After a very busy month out and about at the end of January and through a good part of February, I’ve rarely ventured outside my immediate neighborhood this month. This was not unexpected. Not only did I have writing to catch up on, I found myself watching a great deal of the Winter Olympics coverage.
I tend to watch the not-so-popular sports in the Olympics. Yes, I enjoy the figure skating, but not as much as I used to. I think there’s too much emphasis on who’s going to hit how many quads, and who will do a clean triple jump combination. There’s not enough focus on artistry, and they totally eliminated the school figures that made up a huge portion of a skater’s score in the past.
No, I’m more likely to be following ski jumping or the biathlon or this year’s new favorite sport, curling. I was actually looking forward to watching the curling matches and hoped there’d be more of them televised than there were during the last Olympics. Little did I know that Team Shuster would become a phenomenon.
My main focus this month, though, was the Tucson Festival of Books. This is a major event in Tucson, along with the gem show. It’s been running for ten years and I’ve attended all but one of those years.
Saturday morning, I went to two different presentations. The first was by Scott Turow, author of “Presumed Innocent” and Greg Iles, who’s written a slew of thrillers, including ten that became bestsellers. His latest is “Mississippi Blood.” These talks are a good opportunity to get to know authors better, find out what they’re like, and hear stories about their careers. What I most enjoyed about this one was the contrasting writing styles of the two of them. Turow is a write-every-day kind of author. His advice is to write something every day, whether it’s one sentence or 2,000 words. He outlines and plans his books in advance.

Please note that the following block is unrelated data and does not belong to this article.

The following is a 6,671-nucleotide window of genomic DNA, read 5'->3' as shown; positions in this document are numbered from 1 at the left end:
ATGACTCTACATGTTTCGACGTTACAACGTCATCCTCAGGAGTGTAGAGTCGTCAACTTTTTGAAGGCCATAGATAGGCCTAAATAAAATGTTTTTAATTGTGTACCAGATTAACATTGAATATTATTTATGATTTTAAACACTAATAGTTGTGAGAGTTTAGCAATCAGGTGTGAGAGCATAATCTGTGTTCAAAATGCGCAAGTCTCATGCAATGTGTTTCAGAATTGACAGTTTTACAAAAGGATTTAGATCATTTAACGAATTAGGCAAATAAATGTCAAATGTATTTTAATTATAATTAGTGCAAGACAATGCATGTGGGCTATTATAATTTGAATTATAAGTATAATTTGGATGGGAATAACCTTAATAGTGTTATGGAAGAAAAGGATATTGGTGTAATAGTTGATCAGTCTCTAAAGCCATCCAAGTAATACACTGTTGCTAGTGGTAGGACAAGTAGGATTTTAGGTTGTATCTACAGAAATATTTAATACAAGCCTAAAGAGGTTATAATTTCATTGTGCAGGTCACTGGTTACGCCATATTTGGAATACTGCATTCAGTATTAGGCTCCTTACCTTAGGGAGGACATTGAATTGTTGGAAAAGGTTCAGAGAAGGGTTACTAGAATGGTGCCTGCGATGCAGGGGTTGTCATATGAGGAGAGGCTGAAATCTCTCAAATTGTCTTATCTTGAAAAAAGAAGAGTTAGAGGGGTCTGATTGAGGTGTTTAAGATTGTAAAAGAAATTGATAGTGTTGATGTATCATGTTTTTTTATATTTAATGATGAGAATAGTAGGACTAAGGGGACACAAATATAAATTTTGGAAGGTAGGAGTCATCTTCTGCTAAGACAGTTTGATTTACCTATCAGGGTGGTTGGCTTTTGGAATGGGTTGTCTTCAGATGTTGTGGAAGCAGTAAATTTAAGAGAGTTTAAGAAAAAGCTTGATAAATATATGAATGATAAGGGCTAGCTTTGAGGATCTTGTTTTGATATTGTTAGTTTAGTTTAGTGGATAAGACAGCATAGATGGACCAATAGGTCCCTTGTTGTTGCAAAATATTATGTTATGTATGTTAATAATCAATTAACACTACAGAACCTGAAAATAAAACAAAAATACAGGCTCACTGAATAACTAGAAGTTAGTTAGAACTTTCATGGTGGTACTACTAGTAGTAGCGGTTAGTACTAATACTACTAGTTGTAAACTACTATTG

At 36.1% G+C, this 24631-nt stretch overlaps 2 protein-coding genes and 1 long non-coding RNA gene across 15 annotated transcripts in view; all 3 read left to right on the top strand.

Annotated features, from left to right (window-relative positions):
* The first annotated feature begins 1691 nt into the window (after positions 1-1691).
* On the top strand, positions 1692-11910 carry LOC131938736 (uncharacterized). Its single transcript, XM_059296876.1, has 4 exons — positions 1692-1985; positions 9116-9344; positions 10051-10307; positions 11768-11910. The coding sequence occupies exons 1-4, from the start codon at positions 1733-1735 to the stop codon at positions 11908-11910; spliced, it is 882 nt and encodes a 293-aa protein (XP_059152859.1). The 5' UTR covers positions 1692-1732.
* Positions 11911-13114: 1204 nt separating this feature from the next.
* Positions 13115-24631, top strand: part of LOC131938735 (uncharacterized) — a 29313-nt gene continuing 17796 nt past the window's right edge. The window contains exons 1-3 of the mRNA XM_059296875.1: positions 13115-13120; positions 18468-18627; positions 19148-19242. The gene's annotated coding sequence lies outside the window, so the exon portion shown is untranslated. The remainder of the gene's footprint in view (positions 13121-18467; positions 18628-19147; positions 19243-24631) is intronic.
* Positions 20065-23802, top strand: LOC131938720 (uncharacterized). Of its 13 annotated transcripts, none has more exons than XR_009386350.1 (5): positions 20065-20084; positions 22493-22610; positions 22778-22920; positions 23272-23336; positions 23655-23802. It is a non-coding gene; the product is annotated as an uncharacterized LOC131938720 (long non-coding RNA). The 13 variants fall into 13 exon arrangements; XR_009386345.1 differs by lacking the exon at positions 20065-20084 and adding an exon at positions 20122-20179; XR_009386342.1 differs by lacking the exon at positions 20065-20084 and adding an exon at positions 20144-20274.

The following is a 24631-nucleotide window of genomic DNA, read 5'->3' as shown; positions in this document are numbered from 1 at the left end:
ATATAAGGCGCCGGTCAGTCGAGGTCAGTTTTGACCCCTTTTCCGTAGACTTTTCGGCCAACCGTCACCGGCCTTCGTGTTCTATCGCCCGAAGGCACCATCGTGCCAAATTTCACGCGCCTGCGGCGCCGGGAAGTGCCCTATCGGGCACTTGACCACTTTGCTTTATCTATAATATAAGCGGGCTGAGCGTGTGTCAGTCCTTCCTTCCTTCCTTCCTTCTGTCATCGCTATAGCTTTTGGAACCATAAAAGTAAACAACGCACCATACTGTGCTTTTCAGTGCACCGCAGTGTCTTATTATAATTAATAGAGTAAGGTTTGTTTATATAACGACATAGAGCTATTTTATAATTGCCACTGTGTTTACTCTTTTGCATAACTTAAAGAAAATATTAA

In contrast, Greg Iles says he’s working on his books every day, but he only writes for a brief time each year. Most of the time, “the boys in the basement,” as Stephen King calls them, are unconsciously putting together a story. When deadline time gets close, Iles becomes a whirlwind, typing the whole book furiously in a burst of output.
The second presentation I went to was Douglas Preston on “The Lost City of the Monkey God: A True Story.” Preston is also a thriller writer, but definitely different from most fiction authors in that he’s also an adventurer. This book recounts his experiences with a group of scientists searching for and finding a rumored ancient city buried in the Honduran jungle. His narration was spellbinding, and I’m definitely planning on reading this book in the future.
I found out this is not his first non-fiction book based on a personal adventure. He’s also written “Cities of Gold: A Journey Across the American Southwest in Pursuit of Coronado.” This was a months-long trip on horseback. Since a large part of it was through Arizona, I’ve also put this book on my to-read list.
Fascinating as these presentations were, my favorite part of the festival was the time I spent in the Tucson Sisters in Crime booth. I loved talking to festival attendees about our chapter and my books. It’s taken me several years to get over my shyness to be able to do this, but for the first couple of years, I studied the authors who were good at it and emulated them. As a result, I’ve sold more books each year than I did the prior year.
My favorite experience this year was with one particular woman. She walked up to my display of books and looked at each cover in turn. I started my sales pitch. “Do you like cozy mysteries?” She answered, “I love them. In fact, I bought your first three books last year. I came back looking for you, hoping there would be a new book.” And she promptly bought “Double Pink Murder.”
She then proceeded to tell me how she’d passed on the books she bought last year to her friends, and they were all looking forward to reading another of my books.
When you spend most of your time in a room by yourself wondering if what you’re writing is any good at all, this kind of experience can keep you going for weeks. Thank you so much to all my readers for their encouragement!